Monday, February 28, 2011

Michele Bachmann: Sarah Palin With A Brain? Paleeeeaze ...

By Manifesto Joe

It appears that some Republican activists are beginning to see U.S. Rep. Michele Bachmann, R-Minn., as a better presidential alternative to fading GOP star Sarah Palin. Believe it or not, one such person described Bachmann as "Sarah Palin with a brain." Here's the link.

To quote John McEnroe, "You can't be serious!" Whose brain would that be?

Bachmann is the imbecile who cited the "Hoot-Smalley Tariff" as an example of bad economic policy, and she alleged that it was passed during FDR's watch and was part of his policies. (It was actually the Smoot-Hawley Tariff, named after Sen. Reed Smoot and U.S. Rep. Willis Hawley, passed in 1930 and signed by President Herbert Hoover.)

There's even more ludicrous nonhistory in this C-Span footage of Bachmann speaking on the floor of the U.S. House:

Dumb and dumber?

Bachmann is, to anyone who has any real knowledge of U.S. history, a drooling idiot who has no business even being in the House of Representatives, let alone under any serious consideration as a presidential contender.

One thing that worries me is that we've already had at least one semiliterate fool in the White House (Il Doofus), and it was very recently. Given the rank ignorance of the current American electorate, it isn't outside the realm of imagination that someone even worse could soon find their way there.

I wish Joe could say it ain't so.

Manifesto Joe Is An Underground Writer Living In Texas.

Saturday, February 26, 2011

Funniest Monty Python Ever

It probably helped that, back in 1975, I was stoned at the time.

I just watched it straight, and it seemed funny then, too.

Monday, February 21, 2011

Manifesto Joe's Great Moments In Conservative History, Chapter 11: Mr. Magoo Wins The Cold War

By Manifesto Joe

Revisionist history has it that Ronald Reagan "won the Cold War" by, in essence, outspending the Soviet Union on a military buildup. Those evil commies just couldn't compete, the myth has it, and they were suddenly forced to fold their empire all over the world.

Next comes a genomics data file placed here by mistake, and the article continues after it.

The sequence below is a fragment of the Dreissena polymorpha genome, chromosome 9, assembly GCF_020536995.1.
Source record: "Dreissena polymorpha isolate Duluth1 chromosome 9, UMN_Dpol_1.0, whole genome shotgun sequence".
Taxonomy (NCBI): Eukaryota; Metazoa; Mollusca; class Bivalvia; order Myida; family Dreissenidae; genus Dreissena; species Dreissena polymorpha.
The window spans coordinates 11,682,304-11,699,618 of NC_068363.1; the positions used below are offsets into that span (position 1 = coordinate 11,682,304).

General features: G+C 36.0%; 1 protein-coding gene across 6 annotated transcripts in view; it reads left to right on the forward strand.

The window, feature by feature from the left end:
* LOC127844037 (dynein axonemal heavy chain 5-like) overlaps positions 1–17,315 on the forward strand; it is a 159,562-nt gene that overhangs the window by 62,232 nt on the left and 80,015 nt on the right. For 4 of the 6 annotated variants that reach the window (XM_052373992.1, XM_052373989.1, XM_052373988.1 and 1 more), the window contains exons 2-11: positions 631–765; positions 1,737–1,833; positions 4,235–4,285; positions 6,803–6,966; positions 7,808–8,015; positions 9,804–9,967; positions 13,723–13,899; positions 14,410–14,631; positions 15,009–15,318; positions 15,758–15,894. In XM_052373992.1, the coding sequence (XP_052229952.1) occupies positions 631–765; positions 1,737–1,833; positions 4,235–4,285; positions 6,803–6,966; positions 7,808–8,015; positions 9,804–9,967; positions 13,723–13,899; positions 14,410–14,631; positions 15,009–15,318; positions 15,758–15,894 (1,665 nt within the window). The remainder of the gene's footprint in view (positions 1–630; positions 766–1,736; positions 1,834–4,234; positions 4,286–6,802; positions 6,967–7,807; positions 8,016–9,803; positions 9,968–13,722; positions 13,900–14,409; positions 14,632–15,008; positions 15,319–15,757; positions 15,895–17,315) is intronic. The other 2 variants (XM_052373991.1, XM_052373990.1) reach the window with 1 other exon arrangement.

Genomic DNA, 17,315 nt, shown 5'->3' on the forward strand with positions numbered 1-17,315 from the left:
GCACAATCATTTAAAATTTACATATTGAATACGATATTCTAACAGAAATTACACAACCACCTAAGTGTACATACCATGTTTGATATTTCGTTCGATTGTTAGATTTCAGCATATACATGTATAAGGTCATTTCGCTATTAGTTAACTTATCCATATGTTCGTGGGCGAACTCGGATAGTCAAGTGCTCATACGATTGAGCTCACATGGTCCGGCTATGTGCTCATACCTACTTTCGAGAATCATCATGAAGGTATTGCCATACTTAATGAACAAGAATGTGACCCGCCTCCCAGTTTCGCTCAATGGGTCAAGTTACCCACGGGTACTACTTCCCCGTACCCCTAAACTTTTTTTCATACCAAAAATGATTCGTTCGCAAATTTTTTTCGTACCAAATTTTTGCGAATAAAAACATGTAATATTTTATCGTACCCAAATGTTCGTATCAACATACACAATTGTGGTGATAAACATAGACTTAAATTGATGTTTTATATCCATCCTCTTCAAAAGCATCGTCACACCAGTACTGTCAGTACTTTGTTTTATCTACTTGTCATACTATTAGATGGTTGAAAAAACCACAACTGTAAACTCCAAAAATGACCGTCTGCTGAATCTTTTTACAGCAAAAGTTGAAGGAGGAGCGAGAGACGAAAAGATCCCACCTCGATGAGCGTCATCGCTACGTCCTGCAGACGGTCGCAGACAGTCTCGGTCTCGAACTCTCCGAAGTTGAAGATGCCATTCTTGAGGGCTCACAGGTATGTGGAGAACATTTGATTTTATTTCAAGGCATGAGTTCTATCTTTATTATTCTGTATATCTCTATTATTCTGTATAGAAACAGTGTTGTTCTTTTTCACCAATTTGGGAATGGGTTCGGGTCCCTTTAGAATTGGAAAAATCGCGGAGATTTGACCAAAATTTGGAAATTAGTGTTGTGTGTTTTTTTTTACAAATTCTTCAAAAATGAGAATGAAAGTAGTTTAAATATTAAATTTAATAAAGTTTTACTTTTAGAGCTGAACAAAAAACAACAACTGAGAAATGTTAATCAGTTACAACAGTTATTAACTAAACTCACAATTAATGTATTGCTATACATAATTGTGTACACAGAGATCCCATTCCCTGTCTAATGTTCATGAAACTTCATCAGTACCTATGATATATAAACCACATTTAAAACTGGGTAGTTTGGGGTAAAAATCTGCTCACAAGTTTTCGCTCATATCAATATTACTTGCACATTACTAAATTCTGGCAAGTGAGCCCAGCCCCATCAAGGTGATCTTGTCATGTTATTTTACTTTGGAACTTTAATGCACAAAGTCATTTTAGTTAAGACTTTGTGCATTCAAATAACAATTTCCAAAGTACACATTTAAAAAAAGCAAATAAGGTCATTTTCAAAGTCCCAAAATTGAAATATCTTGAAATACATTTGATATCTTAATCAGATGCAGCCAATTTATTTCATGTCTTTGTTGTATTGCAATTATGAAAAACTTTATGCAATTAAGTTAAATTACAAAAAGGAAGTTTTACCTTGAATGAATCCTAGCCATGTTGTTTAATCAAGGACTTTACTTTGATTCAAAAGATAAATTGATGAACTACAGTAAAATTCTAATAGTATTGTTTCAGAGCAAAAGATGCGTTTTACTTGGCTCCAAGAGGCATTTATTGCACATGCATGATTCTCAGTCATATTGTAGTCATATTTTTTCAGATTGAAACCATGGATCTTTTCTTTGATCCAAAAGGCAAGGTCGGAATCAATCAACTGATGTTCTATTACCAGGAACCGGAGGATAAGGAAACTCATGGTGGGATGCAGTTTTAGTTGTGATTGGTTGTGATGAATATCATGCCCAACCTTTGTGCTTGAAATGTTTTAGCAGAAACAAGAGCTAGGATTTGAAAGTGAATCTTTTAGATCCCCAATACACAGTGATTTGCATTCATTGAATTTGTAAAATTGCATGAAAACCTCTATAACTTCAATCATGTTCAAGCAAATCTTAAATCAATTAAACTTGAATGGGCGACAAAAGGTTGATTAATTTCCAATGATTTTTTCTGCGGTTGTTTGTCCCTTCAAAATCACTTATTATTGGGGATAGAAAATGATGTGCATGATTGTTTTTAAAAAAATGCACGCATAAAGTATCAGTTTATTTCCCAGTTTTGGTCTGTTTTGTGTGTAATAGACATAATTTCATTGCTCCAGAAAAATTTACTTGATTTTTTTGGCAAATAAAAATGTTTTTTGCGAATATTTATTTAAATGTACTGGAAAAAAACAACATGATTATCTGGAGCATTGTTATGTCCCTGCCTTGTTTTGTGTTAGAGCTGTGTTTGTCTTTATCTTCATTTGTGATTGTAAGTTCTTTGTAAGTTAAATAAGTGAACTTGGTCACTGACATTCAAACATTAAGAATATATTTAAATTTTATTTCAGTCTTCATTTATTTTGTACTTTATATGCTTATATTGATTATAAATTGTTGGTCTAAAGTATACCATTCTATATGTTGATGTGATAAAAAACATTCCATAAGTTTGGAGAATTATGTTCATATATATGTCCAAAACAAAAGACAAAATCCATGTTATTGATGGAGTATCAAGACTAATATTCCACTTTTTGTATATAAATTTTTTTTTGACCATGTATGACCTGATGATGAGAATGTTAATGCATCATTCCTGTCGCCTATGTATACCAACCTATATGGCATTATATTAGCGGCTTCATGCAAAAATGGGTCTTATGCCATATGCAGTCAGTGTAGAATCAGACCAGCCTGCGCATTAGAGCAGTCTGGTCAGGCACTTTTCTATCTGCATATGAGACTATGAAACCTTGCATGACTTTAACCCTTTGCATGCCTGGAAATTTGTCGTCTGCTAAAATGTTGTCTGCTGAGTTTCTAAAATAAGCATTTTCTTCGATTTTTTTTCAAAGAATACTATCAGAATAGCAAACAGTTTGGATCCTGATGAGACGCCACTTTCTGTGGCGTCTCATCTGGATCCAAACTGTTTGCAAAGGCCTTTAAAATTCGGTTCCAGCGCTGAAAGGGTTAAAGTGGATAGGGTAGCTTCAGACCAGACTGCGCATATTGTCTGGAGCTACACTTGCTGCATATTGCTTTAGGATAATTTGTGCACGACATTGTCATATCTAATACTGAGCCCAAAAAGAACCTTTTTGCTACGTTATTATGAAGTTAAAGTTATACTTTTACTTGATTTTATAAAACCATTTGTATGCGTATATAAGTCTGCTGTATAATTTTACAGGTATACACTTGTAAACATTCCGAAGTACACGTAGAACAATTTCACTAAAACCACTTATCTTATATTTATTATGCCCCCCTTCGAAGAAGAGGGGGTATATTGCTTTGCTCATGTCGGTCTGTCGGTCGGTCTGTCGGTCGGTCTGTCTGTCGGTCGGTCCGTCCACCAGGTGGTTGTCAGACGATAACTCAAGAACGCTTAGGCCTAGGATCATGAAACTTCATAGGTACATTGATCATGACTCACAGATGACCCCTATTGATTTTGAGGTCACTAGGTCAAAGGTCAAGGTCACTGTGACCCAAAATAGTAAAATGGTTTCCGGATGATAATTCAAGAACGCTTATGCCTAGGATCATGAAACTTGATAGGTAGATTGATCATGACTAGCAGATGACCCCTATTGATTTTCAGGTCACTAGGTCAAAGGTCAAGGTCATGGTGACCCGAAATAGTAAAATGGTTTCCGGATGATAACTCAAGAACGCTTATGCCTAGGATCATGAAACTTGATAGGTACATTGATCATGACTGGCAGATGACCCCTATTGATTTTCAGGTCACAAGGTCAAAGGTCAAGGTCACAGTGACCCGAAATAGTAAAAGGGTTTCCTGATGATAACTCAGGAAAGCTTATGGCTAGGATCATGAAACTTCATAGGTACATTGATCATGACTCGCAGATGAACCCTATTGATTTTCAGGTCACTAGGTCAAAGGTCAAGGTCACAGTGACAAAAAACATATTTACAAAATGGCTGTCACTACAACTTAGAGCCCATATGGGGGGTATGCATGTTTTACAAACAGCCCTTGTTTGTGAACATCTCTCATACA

What utter right-wing hogwash.

Let's look a bit more closely at the situation as it really was in those days. The U.S., typically, has spent perhaps as much as 6% of its GDP on the military. The old Soviet Union often spent as much as 25% of its GDP on military outlays, depriving its civilian population of many basic needs so that lonely, unhappy young men could sit around on military bases in the Soviet part of the world, getting sick on boiled carp and bad vodka.

I remember all the right-wing alarmist BS of the time. I read in the National Review in 1985 (that was when I could still read that rag without tossing my cookies and making the pages stick together) that the Red Army was arguably the most formidable fighting force that the world had seen up to that time.

We know now that, around 1985, the Soviet military was a large, but largely ineffective, fighting force, ill-equipped and with miserable morale. Hell, the Mujahideen in Afghanistan kicked 100,000 of their asses for years and years, finally forcing them out of the country. (And yet, nobody now seems to be arguing that U.S. Rep. Charlie Wilson, D-Texas, won the Cold War. The argument seems at least as plausible.)

After the Soviet Union collapsed, conservatives all of a sudden crowed about the superiority of American fighting forces over those hapless commies. The story kept changing whenever it was convenient. So, which was it, right-wingers? The most formidable fighting force the world had ever seen, or a bunch of homesick clowns who couldn't beat a ragtag guerrilla force in one of the world's poorest countries?

The Soviet economy was at the root of the empire's decline, and it had been in trouble for a very long time. Its centrally planned economy was stagnating by the mid-1970s, when Reagan was still sticking his foot in his mouth as governor of California. Here's a passage from that summarizes this pretty well:

The vigorous Soviet economy of the late-1960s and early 1970s quickly fell victim to the very factors that had contributed to its success, central planning and raw materials allocation. Brezhnev recognized that the Soviet economy was slowing, and attempted to patch problems rather than completely overhaul the system. His efforts failed. Even if Brezhnev had attempted to overhaul the Soviet economy, the highly entrenched special interests that made their living by manipulating the Soviet Union's centrally planned economy could have defeated Brezhnev's efforts.